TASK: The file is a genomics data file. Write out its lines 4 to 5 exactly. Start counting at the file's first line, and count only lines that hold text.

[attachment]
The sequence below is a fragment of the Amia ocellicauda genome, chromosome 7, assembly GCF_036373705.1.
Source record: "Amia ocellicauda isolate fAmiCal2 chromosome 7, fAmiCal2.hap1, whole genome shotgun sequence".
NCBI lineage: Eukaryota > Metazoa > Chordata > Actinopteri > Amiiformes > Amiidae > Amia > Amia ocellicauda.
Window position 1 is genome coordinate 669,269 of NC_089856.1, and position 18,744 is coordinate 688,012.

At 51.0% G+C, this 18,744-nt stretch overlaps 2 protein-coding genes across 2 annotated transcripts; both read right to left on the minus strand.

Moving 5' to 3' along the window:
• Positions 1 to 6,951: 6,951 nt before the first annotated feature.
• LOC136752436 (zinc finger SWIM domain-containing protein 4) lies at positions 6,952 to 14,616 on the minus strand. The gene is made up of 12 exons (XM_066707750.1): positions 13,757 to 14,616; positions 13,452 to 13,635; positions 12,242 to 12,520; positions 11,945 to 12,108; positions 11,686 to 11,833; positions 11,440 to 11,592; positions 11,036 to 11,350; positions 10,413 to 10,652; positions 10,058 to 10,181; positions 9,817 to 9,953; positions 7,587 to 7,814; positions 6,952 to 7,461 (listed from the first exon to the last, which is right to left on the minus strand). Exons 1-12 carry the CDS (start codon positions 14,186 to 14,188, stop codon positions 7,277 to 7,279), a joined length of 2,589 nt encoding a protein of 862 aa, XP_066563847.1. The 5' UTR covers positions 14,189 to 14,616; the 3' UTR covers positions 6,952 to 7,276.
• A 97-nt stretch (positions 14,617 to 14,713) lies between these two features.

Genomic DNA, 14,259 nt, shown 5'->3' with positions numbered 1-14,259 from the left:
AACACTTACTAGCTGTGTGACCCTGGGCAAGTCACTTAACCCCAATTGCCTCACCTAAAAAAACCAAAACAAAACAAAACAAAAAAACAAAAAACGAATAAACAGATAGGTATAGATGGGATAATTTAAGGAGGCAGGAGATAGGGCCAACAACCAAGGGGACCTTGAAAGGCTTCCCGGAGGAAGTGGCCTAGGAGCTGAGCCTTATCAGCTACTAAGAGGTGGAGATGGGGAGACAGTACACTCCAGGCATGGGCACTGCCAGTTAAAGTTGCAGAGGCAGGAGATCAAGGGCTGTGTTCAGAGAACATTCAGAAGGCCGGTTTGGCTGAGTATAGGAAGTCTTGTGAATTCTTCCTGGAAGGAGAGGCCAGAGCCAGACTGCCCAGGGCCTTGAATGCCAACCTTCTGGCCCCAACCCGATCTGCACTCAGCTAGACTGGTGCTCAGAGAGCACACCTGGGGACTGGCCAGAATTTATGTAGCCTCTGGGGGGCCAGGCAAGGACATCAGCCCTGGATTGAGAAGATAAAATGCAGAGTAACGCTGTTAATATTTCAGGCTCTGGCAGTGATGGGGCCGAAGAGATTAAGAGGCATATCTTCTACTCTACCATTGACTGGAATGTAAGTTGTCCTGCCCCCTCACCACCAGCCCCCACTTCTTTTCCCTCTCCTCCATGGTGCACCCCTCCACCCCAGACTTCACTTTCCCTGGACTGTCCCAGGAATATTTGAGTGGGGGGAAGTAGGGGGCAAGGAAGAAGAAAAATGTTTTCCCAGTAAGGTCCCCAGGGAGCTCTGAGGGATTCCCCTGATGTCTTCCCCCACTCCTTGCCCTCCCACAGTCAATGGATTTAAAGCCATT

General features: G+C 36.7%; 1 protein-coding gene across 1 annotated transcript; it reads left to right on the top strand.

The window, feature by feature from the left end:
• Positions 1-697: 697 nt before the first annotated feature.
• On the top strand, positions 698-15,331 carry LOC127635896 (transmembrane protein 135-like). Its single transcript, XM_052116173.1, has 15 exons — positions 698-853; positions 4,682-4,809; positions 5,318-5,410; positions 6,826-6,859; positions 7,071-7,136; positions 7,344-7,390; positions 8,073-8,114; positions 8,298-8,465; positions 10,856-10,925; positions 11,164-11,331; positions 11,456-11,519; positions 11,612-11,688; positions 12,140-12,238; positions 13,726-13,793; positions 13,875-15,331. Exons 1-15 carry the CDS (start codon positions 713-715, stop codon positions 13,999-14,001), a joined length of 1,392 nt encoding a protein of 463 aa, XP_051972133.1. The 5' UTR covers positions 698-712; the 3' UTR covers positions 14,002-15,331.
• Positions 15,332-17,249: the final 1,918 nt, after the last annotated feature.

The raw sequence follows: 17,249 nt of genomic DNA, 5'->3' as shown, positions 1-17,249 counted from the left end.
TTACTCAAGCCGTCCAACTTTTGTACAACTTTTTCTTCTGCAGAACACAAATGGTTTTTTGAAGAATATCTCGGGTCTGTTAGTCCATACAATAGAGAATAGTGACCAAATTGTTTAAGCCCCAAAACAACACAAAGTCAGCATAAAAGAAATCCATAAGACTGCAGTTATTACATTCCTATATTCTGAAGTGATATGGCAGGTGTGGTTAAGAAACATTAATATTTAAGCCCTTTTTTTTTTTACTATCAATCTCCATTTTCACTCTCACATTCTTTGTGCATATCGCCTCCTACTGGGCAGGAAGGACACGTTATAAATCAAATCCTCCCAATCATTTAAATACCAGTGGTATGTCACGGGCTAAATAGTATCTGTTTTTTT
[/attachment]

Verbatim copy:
Window position 1 is genome coordinate 669,269 of NC_089856.1, and position 18,744 is coordinate 688,012.

At 51.0% G+C, this 18,744-nt stretch overlaps 2 protein-coding genes across 2 annotated transcripts; both read right to left on the minus strand.